Mondays With Tas: History For Entertainment

The issue with mainstream entertainment retelling tragic historical events.

Tas (they/them)
3 min readAug 15, 2022


a black and white photo of a concentration camp entrance.
Photo by Karsten Winegeart on Unsplash

Historical events are often retold in books and films. Whether it is epic moments from the Tudor monarchy, tales of love and war during the Civil War, or survival stories of Word War II — it's probably been a movie.

The question is: Should tragic moments in history be dramatized and altered for entertainment?

There is no right or wrong answer to this question, only opinion. Recently, watching The Man In The High Castle (2015–2019) we had an issue.

The Man In The High Castle is a science fiction drama series based on the book by Philip K. Dick published in 1962. It is an alternate history envisioning the world if Hitler won the war. While a creative license is warranted in any series or book — depicting an alternate history of this specific event doesn’t sit right.

The deaths and trauma from WWII are erased in this series. If anything, the series tends to paint a better picture of the Third Reich which is unsettling. Yes, everyone is human, but that does not mean humanizing crimes against humanity is valid. If anything, humanizing the members of the Third Reich invalidates the real impact of WWII.

Off limit events

Some events in history should be seen as they are and not revised. Personally, WWII is an event that should not be formed into a tale of fiction.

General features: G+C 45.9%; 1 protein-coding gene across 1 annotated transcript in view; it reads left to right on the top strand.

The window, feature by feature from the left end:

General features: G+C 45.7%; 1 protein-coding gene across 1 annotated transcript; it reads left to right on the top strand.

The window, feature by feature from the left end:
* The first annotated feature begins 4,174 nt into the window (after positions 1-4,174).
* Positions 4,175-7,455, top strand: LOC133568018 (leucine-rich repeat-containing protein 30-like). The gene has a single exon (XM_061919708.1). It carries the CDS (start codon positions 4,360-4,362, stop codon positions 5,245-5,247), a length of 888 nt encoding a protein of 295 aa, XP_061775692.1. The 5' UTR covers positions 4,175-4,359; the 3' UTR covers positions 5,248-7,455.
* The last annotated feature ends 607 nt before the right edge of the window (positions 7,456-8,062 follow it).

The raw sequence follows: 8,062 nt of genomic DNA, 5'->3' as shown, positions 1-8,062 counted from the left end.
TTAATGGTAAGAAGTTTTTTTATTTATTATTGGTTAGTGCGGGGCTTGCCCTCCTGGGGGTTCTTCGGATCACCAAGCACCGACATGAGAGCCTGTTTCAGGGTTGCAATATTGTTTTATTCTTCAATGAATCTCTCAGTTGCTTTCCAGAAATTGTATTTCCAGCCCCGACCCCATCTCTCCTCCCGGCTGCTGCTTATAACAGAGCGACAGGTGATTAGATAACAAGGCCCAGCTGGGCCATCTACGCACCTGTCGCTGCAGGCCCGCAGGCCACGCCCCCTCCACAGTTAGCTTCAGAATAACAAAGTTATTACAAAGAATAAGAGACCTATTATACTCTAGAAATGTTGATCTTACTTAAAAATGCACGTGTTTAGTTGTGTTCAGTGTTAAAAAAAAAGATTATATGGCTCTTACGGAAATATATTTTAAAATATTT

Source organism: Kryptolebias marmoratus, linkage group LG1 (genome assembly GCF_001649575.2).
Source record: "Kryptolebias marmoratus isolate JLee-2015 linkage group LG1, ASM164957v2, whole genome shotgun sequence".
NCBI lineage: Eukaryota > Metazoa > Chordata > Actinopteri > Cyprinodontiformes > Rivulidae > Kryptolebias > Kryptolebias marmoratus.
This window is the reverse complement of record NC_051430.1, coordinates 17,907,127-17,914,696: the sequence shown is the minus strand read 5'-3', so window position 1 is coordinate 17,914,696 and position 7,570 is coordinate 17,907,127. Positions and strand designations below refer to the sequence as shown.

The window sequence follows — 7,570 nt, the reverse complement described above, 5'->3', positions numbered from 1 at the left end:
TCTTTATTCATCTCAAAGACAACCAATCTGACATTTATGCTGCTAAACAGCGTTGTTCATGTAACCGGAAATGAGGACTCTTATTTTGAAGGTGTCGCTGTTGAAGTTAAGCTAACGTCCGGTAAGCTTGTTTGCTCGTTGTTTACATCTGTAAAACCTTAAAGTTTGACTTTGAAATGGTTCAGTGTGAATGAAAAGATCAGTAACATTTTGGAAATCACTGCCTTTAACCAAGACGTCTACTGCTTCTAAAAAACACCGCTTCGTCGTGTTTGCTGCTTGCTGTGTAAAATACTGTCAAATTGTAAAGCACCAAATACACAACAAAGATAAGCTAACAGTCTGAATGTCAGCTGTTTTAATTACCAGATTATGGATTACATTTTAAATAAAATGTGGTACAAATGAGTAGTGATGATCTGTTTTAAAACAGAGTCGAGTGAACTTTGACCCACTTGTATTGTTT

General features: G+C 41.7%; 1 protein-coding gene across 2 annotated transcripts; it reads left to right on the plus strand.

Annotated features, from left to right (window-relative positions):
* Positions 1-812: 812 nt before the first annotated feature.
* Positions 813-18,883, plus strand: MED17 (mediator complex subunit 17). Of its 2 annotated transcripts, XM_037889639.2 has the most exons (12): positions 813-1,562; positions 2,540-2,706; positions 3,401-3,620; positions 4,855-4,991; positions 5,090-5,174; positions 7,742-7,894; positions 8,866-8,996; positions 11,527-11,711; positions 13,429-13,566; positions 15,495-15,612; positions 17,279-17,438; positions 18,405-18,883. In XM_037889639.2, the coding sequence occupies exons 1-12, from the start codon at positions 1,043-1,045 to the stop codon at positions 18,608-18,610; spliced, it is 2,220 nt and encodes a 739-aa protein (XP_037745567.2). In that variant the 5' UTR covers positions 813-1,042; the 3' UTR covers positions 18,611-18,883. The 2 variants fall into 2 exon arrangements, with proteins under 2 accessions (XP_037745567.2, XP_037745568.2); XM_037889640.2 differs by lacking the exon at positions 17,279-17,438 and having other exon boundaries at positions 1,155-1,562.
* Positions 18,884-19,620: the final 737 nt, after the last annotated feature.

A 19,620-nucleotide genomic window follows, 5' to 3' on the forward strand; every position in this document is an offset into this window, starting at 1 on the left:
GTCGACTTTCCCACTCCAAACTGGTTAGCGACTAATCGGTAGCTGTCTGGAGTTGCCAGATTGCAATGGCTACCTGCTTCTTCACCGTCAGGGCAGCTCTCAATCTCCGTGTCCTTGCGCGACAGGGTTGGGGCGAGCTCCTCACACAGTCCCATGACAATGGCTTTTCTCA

Humanity's darkest moments should be off-limits to filmmakers and authors.

When you take a tragic event and make it entertaining, the understanding of that event is lost in fiction. People don’t know what is real and what was conceived in a creative mind.

This particular series does not emphasize the fiction enough. The world is built to mimic the 1960s except the world is divided between Japan and Germany. It is an alternate history that is made too real.

If you are not used to science fiction films, you would not necessarily notice that this is labeled as science fiction. The element and devices used to show the science fiction aspect are insignificant in the overarching storyline.

History versus reality

Historical events need to be told, but not through the lens of fiction. Especially, when that lens seems to be distorting the reality of the tragedy. If you watch historical fiction, research the actual events. Don’t rely on the book or TV screen to tell you the truth — it's not the reality.

Since the film industry will never cease telling alternate history it falls on the watcher to learn the actual story.

In the case of The Man In The High Castle, we don’t recommend it. It is uncomfortable to watch and riddled with misinformation. Yes, it is fiction, but the story it tells leaps over the lines of morality.

Tas is an autistic, queer, nonbinary, person of color that a neurodivergent writer. They are advocates for social justice, and equality, and are scholars of life.

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Tas (they/them)

Tas is an autistic/neurodivergent disabled author, writer, and publisher. Editor in Chief of Neurodiversity Times Magazines.